This great musical genius started his training as a boy in the choir of the Cathedral of Ávila. In view of his talent, as a teenager he was sent to Rome, where he stayed for almost 30 years, alternating his learning with his work as a teacher and priest.
He returned to Spain around 1594 to live in Madrid as the royal chaplain. After many years in different places on the peninsula and in Europe, he withdrew to the Convent of the Royal Barefoot Sisters in the capital, where he worked as the organist until his death.
His almost 200 musical works mark the transition between the Renaissance and Baroque periods and earned him a large number of followers, who were heavily influenced by his compositions, especially in Germany. For many, he was the most important specialist in polyphony in the period from the Middle Ages to the French Revolution.
His love for his hometown can be seen in his polyphonic works, which were signed under the name of clericus or presbiter abulensis. Indeed, he always wanted to return to Ávila, but his many commitments always prevented him from doing so. Loyal to the place where he started his musical studies, he sent many of his publications to the Cathedral of our town, together with missals and his own works to be used in the religious ceremonies that were held there. As a result, he was usually rewarded, but not always…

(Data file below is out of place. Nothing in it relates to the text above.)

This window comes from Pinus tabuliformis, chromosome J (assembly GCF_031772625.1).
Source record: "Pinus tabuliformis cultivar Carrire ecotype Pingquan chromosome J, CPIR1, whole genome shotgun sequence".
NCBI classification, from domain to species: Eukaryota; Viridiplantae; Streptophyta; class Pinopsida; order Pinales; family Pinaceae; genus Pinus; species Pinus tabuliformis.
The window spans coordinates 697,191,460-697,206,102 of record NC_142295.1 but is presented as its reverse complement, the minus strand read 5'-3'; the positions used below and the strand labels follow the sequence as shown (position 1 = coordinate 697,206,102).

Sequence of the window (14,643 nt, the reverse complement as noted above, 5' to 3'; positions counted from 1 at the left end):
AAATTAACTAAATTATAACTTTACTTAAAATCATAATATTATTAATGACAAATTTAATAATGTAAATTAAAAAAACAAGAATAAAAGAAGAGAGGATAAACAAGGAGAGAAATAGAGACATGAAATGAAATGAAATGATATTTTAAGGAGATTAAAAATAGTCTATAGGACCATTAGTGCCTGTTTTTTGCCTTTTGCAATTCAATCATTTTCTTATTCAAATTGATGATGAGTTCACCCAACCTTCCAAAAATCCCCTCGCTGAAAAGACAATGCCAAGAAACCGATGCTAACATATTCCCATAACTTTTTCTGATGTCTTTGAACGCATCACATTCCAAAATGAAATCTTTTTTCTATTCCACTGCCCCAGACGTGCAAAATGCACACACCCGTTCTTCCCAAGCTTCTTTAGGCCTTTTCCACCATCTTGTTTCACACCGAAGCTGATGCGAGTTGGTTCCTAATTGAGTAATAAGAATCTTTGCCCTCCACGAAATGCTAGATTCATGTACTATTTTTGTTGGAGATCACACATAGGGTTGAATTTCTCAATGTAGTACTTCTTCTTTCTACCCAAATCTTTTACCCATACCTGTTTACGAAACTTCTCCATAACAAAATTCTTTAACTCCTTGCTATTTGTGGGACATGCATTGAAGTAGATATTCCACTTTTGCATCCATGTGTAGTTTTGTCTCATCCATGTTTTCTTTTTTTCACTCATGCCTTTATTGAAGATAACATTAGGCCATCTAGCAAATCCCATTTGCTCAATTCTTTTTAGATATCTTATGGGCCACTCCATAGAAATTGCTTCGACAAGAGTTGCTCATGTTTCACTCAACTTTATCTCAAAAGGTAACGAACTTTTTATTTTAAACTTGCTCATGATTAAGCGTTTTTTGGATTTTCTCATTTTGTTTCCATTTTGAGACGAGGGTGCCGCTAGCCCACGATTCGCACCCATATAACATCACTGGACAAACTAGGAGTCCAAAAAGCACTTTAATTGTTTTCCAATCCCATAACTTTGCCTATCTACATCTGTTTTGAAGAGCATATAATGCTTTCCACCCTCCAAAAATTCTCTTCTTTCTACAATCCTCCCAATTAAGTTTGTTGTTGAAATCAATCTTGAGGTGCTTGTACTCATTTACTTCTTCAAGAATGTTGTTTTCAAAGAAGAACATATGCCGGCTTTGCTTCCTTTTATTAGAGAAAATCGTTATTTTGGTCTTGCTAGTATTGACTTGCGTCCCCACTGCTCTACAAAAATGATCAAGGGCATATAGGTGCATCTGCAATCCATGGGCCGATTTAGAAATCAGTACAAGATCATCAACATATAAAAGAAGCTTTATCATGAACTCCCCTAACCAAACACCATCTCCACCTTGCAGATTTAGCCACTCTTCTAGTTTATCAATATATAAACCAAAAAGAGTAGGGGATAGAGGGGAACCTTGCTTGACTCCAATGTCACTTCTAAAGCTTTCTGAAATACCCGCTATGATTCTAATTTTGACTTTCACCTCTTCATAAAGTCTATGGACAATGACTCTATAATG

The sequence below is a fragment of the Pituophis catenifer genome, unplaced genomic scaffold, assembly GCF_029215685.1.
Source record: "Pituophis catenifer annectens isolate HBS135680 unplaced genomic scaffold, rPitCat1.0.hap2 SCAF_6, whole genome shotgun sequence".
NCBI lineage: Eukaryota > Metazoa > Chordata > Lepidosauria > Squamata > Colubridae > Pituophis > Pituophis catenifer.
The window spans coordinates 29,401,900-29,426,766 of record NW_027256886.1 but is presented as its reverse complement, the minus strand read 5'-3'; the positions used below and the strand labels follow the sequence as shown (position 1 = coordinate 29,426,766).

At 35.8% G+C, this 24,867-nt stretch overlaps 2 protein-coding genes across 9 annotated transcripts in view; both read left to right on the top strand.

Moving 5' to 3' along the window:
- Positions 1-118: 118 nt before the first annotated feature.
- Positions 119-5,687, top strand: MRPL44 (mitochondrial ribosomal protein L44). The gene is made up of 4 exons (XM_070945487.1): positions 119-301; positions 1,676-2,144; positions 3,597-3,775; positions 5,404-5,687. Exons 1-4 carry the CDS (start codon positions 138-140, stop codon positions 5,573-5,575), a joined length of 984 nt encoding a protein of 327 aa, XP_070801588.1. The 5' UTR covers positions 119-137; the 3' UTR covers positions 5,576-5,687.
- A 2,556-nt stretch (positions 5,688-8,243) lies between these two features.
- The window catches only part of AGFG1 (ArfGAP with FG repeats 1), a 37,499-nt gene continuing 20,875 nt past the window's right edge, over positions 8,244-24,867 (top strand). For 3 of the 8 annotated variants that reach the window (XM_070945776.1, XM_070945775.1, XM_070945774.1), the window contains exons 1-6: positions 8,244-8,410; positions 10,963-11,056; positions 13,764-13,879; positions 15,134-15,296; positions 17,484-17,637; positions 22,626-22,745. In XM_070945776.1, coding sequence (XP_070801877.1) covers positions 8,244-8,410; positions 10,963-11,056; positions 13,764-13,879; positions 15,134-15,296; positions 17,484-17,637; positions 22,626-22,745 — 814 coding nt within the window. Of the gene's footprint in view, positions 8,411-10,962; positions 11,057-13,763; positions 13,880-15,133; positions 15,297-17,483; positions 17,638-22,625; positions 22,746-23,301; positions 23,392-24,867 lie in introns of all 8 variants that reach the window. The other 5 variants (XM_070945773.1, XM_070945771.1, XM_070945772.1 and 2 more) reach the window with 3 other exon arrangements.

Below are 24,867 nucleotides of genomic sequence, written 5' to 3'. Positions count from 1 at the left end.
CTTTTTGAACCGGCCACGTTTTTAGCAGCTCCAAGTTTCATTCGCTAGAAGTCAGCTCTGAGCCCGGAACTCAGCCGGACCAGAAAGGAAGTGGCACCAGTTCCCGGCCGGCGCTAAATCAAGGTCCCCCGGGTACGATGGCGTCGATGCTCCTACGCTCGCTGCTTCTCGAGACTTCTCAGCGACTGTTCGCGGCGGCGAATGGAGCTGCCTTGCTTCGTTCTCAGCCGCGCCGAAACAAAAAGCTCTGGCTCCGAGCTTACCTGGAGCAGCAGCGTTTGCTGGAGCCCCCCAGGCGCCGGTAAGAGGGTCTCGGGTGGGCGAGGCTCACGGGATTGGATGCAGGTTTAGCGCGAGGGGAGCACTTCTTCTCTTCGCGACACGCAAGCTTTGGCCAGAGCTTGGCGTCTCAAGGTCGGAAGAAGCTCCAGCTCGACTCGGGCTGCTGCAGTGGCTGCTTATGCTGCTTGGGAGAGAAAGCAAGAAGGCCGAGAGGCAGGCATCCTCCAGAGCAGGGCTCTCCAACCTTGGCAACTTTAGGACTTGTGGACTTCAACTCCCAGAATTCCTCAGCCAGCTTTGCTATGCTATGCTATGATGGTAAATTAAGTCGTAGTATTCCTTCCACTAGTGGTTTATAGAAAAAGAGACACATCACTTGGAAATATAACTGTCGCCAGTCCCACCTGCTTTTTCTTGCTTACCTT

In recent years, various events have taken place in Ávila in connection with this musician and, after many centuries, a period of certain obscurantism that affected his figure has been rewritten.